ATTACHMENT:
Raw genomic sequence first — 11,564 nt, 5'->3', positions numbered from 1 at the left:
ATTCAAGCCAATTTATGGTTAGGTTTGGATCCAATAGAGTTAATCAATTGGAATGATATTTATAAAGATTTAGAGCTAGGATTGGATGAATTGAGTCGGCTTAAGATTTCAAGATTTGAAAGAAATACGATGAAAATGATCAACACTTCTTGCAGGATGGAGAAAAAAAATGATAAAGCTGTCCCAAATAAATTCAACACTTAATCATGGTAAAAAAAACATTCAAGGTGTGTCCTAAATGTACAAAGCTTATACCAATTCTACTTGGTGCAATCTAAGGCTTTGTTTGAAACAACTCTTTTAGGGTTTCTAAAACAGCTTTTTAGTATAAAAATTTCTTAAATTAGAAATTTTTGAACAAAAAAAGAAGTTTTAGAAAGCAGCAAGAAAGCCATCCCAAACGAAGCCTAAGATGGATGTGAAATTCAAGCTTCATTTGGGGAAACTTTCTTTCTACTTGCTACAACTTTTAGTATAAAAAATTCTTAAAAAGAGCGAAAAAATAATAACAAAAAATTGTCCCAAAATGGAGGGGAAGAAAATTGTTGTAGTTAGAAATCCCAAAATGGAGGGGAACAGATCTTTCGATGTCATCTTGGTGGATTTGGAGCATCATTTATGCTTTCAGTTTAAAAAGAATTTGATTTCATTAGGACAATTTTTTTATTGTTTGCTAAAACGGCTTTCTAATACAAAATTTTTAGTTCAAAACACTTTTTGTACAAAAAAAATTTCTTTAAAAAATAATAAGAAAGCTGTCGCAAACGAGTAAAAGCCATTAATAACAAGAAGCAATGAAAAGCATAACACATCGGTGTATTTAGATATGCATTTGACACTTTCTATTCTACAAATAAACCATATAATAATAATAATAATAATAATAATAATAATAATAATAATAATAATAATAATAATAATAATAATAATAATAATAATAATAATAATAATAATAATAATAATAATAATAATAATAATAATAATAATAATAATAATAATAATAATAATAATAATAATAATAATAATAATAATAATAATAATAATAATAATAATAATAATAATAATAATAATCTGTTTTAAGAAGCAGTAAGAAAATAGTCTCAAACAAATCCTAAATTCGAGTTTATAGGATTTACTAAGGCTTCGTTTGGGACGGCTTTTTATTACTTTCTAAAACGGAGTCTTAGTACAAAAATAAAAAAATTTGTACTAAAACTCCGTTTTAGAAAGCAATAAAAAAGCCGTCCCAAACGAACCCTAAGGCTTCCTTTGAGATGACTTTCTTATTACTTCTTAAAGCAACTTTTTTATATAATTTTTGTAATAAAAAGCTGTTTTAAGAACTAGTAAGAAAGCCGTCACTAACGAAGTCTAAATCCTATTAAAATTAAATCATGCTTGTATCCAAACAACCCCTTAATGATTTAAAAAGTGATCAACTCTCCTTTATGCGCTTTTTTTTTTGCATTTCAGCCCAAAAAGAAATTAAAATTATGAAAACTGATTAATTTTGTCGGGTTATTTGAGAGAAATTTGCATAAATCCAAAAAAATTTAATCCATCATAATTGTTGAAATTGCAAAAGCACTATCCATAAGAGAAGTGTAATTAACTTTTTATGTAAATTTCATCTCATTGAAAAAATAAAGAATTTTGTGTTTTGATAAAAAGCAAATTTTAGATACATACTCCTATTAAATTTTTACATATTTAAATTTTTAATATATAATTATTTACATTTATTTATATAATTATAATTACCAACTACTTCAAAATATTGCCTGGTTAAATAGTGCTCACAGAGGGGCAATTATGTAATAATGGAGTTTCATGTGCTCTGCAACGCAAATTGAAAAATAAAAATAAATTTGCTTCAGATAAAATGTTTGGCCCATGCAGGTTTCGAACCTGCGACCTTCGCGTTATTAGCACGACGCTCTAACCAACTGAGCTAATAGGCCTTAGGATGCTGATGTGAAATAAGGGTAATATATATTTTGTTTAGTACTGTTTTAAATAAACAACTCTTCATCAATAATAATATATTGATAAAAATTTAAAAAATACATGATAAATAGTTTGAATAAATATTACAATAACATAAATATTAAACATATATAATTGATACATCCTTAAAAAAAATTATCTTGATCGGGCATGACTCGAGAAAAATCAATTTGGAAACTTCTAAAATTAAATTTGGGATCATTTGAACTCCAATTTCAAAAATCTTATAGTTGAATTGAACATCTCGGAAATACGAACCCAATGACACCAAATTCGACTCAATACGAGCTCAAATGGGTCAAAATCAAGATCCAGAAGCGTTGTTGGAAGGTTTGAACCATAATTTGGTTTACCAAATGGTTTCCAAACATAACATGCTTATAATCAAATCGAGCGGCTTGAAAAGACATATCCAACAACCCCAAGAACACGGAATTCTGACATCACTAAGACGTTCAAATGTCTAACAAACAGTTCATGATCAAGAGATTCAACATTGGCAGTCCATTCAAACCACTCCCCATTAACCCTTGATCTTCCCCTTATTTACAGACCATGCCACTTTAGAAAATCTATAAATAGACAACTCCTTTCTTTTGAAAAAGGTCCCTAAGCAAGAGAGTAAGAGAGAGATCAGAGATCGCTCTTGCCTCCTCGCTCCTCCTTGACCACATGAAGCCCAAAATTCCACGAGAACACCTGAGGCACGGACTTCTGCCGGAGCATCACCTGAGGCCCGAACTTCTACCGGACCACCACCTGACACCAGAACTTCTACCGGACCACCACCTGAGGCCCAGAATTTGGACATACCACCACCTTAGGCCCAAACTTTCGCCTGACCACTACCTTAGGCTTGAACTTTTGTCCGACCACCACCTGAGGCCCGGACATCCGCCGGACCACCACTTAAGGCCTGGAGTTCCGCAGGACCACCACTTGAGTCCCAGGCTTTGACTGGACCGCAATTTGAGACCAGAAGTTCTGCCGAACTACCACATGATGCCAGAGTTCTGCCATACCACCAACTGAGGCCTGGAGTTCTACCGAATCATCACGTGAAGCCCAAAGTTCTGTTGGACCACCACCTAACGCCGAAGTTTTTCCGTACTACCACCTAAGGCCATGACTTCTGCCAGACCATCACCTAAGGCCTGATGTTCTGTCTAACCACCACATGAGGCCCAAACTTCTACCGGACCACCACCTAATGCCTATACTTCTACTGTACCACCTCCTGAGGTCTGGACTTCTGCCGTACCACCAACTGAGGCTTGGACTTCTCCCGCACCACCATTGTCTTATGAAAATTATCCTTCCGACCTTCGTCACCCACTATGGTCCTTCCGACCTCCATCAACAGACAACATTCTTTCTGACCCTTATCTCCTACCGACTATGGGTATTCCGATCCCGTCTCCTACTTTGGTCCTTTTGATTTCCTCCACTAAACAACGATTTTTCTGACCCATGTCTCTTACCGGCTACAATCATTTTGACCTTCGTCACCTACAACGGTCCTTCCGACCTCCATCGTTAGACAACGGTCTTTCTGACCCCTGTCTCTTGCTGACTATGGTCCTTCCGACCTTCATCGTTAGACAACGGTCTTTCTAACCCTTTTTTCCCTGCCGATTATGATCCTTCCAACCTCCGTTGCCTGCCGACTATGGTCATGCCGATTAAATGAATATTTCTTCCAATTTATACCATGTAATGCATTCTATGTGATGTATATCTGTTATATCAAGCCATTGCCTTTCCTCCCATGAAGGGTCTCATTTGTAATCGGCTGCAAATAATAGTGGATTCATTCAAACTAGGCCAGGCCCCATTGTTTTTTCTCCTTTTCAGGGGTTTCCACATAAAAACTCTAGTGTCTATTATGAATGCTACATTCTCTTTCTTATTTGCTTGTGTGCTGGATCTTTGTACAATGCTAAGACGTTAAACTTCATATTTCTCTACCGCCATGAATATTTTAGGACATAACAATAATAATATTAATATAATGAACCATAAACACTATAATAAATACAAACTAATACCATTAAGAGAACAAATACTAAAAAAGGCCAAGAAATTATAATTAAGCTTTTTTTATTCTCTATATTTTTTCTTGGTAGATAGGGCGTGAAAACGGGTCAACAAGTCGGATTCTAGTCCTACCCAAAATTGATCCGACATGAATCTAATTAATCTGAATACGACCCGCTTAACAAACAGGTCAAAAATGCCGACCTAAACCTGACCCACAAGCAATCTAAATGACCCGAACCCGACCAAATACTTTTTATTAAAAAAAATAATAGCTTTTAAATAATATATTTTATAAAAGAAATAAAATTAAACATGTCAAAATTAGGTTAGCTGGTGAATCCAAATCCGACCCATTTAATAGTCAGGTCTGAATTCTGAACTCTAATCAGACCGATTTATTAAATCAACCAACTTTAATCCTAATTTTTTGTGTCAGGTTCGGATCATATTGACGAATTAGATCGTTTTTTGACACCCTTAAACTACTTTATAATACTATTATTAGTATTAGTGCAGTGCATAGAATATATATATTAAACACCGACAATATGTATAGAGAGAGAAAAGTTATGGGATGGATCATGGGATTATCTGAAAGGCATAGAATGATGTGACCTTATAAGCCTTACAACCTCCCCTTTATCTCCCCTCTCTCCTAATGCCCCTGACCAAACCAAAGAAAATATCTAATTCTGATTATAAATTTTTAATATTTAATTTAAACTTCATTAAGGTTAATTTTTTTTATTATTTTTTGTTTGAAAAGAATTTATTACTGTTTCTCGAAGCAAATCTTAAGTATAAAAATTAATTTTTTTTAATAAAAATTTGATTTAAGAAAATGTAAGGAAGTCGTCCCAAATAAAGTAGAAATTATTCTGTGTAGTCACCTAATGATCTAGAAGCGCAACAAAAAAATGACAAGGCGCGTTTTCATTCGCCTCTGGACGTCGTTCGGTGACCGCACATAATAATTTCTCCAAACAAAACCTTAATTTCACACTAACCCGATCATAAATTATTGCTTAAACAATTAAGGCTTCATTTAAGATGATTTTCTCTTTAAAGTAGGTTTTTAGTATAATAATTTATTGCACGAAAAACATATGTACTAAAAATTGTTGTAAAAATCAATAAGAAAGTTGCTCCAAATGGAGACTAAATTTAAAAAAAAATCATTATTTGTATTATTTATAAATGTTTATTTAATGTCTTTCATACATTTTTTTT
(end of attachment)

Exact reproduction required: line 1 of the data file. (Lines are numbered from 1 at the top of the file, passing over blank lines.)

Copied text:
Raw genomic sequence first — 11,564 nt, 5'->3', positions numbered from 1 at the left: